Alright... last day of conference (writing this particular entry feels as tiring as that final day was!)- after our final welcome in the ballroom, we were treated to a panel of agents and editors to discuss the topic of what we should be expecting children's books to look like this upcoming year. This group was endlessly helpful with some great insight. I could go on about it all, but the main point I took away was a thread I had picked up on earlier:
Children's books take a long time to actually hit the shelves. An idea will get picked up and then two or three years later, it's gone through the whole process and is ready for consumption. Knowing this, it makes sense that so many books this year are focusing on things like the Climate Crisis, inclusion, empathy, and giving voices to indigenous people and communities of color. If we follow the thread back a couple years, it becomes clear that, starting in 2016, when the current administration was voted into office, children's book creators turned their attention to quietly combating the hate in a way only they could. They wrote to the children to show that science should be believed, dark skin has value, and we have more in common with each other than we have different.
My final breakout session was dedicated to improving my craft of illustration. Illustrator Bret Helquist (you know him from the Lemony Snicket's Series of Unfortunate
Events) and author/illustrator Judith Schachner (Skippyjon Jones)
gave practical advice on composition and character development, while moderator Cecelia Yung, who works as an Executive Art Director, instructed us, reminiscent of a hard-as-nails college professor that I would fight to work under. This 3 hours flew by, and by the end, I felt I had grown 10 years. I left this session literally giddy to get back to work and confident I could develop these new tools to make my current WIP vastly more succesfull.
Our third Keynote was waiting to be introduced as we entered the ballroom for the last time.
Derrick Barnes is the Author of "the Blackest Book Ever," Caldecott, Newberry, and Coretta Scott King Award winning Crown, An Ode to the Fresh Cut. I was immediately struck by his modesty and genuine love of his family. Admittedly not a public speaker, Derrick began by introducing the crowd to each member of his family, not just by name and age, but what he loved most about them. By the time he was through these first slides, he had warmed up to speaking, and we had gotten a glimpse at the deep passion that drives him. He told of his early successes, and how the deals dried up. About working at a library and writing loads of books that nobody wanted. He told us about the catalyst- his son telling him to stop writing what he thinks publishers want, and just write what he wants ("If they are already saying no, why not?"). And so he did- giving black boys some representation that is not about slavery or segregation, that just celebrates the day to day and the beauty of their confidence. For him to summarize an underlying theme of the weekend so beautifully was the perfect way to end the conference.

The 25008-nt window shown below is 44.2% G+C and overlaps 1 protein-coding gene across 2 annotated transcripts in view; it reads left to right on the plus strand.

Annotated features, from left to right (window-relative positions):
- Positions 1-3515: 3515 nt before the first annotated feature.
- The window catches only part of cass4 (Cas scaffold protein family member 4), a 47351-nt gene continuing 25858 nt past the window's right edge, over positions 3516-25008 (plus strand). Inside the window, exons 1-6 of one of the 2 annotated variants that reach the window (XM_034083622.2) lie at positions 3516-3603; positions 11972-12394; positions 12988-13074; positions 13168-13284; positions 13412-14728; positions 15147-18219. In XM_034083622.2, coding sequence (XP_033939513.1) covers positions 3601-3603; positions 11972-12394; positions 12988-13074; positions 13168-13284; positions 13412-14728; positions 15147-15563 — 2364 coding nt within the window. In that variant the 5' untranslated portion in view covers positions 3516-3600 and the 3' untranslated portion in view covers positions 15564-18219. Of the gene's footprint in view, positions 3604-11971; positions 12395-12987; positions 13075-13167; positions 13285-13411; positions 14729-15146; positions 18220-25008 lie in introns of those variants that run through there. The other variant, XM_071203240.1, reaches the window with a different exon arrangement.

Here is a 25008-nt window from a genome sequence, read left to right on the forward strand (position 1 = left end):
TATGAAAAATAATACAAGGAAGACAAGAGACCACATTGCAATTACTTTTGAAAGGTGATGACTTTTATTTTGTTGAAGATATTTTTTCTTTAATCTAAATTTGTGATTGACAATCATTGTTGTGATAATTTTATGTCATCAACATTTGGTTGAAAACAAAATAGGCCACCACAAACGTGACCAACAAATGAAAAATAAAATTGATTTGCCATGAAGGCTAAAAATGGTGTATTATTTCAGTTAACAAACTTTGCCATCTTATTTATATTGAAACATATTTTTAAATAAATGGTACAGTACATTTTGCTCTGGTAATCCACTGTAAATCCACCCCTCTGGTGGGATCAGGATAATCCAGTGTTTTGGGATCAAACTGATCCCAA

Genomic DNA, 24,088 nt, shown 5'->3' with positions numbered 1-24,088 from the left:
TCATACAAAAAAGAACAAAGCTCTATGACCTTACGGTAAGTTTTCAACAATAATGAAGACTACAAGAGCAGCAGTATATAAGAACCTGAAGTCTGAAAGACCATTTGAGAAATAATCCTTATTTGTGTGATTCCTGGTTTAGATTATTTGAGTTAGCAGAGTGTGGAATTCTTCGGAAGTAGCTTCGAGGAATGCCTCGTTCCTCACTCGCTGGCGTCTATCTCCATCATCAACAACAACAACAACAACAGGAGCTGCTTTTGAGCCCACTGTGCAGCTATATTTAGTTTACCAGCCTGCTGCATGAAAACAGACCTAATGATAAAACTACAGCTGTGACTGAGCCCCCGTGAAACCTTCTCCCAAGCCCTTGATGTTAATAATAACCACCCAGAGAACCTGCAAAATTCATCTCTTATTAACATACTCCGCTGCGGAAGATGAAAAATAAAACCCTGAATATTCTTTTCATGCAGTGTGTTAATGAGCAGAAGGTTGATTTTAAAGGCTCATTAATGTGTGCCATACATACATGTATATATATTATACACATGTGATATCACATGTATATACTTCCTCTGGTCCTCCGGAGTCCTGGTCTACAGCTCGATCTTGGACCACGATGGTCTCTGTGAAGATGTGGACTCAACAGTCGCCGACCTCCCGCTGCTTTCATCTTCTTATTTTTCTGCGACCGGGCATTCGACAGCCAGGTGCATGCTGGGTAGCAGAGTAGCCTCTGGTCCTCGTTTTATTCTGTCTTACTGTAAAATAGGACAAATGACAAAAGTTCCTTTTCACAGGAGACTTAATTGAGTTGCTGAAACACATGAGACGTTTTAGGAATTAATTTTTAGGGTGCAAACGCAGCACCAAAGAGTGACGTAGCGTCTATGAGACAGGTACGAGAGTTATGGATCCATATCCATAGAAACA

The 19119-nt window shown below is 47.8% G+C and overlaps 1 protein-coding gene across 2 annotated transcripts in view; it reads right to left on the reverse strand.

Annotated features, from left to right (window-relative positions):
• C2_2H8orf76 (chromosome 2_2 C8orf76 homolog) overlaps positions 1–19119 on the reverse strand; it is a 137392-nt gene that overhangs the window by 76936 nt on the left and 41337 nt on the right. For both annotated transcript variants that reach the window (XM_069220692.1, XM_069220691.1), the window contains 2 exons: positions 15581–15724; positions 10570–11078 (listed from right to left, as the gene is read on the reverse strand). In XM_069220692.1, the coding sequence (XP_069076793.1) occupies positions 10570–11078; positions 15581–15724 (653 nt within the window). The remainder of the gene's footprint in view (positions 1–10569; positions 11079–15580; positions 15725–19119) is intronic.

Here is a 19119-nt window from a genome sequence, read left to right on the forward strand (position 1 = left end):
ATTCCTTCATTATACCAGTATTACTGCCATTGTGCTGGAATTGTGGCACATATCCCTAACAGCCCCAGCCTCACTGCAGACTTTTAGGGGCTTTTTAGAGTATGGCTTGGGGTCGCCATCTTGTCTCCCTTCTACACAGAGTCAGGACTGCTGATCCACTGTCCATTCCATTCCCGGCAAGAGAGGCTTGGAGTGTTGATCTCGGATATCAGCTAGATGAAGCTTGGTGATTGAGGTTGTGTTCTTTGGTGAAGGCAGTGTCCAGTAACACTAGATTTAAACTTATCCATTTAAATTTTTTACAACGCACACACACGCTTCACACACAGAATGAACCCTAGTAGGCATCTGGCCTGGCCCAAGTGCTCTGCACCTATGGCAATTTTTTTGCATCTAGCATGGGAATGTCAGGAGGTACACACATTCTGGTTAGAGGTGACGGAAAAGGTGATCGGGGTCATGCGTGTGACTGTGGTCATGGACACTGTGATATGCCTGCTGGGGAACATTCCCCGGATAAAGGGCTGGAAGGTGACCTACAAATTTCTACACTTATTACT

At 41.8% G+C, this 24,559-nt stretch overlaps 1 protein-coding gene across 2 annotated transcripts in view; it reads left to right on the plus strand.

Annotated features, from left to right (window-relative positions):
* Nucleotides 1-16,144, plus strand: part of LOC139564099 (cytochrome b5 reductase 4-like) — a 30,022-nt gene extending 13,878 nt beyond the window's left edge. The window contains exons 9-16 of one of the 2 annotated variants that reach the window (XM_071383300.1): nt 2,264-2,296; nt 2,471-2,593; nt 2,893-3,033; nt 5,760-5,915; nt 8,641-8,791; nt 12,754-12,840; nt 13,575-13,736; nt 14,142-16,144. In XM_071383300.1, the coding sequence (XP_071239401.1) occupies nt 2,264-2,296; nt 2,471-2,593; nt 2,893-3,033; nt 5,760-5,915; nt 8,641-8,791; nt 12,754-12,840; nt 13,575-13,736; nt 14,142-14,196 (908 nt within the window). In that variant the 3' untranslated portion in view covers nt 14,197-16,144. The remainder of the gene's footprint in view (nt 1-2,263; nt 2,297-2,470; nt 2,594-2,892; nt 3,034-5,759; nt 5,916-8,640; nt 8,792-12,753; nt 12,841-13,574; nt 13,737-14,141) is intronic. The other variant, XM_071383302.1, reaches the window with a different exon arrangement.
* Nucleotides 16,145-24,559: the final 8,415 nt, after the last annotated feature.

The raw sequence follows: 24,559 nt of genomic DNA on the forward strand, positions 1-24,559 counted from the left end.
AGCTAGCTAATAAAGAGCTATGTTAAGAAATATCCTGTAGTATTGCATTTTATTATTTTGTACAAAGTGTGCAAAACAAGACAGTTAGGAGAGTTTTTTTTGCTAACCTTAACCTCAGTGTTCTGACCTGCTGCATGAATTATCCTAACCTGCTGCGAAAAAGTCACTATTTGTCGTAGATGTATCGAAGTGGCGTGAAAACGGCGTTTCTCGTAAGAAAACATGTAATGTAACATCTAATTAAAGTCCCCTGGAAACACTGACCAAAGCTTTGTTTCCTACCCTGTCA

*I tagged Derrick Barnes in an Instagram story, and he actually responded, thanking me for posting and being so kind... seriously! The guy is so normal and nice!
One of the things that struck me at the conference was a sense of deja vu. I remembered back in my second year of teaching- I was at a new school within the district and I was sitting at a conference table mostly listening to the staff meeting. A fellow teacher who happened to be my same age was challenging a policy and making suggestions on how to improve practice. I asked somebody how long she had been teaching, and was floored that it had only been 5 year. I, in my ultra-timid state could not imagine being that confident after only 3 more years of experience. I thought for sure that I would never get there. I was out of my league, and it was discouraging. Fast forward a few years, and I now know that I had hit my stride by my 4th year and had been every bit as confident and full of moxy as my co-worker had been. It happened quickly, as it must when you are immersed, but somehow imperceptibly- there was no click, just a realization that somewhere along the way, I had changed.
This anecdote is the only way I can think to explain what this conference did for me. It gave me perspective- to pull back and see just how much of a beginner I truly am. I have so much to learn, and so much work to do. There are a million people ahead of me in the race, and probably just as many that want a metal as badly as I do. But this conference also gave me hope- there are people I can ask for help, practices that can push me forward, and a noble purpose for success. I listened to speakers describe their versions of being scared at a staff meeting, and wonder at how far they had come. It made me feel that, if I had found success and confidence once as a teacher, it is possible to do it again in kid-lit. Not one presenter attributed their success to skill and innate ability. Instead, they spoke about hard work, curiosity, and conviction. And I know that, if that's what it comes down to, I've got this.
Thanks for reading. Much love.